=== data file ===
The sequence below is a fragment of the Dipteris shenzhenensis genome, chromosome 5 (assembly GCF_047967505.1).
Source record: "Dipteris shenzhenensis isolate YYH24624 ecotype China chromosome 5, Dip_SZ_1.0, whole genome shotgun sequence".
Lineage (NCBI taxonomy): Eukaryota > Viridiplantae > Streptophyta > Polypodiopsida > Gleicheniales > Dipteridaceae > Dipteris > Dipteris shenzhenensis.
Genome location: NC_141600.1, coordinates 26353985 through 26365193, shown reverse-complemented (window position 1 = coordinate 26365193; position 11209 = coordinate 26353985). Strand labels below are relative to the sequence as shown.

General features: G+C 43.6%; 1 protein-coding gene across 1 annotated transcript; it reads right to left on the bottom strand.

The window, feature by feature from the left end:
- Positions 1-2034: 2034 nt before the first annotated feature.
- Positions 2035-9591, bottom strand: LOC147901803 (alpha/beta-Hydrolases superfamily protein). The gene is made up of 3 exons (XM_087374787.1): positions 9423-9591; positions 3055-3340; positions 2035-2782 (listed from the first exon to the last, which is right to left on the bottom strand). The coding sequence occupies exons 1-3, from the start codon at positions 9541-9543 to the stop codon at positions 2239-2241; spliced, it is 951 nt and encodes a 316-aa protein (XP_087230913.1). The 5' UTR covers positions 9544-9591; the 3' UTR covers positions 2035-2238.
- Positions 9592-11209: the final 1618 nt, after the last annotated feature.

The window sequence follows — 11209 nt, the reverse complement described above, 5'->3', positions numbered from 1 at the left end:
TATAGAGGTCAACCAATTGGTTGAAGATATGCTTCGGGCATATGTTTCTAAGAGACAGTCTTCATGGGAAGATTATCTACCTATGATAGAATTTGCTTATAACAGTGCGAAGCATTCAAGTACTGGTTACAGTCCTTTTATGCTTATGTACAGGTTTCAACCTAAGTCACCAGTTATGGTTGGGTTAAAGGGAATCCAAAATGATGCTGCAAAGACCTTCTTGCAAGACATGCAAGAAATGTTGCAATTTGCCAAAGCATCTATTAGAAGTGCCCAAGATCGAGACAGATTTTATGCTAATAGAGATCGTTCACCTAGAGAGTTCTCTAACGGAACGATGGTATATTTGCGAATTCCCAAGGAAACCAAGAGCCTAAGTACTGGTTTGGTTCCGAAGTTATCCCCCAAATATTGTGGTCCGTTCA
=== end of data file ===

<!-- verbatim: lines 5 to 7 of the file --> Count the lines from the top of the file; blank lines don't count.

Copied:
General features: G+C 43.6%; 1 protein-coding gene across 1 annotated transcript; it reads right to left on the bottom strand.

The window, feature by feature from the left end:
- Positions 1-2034: 2034 nt before the first annotated feature.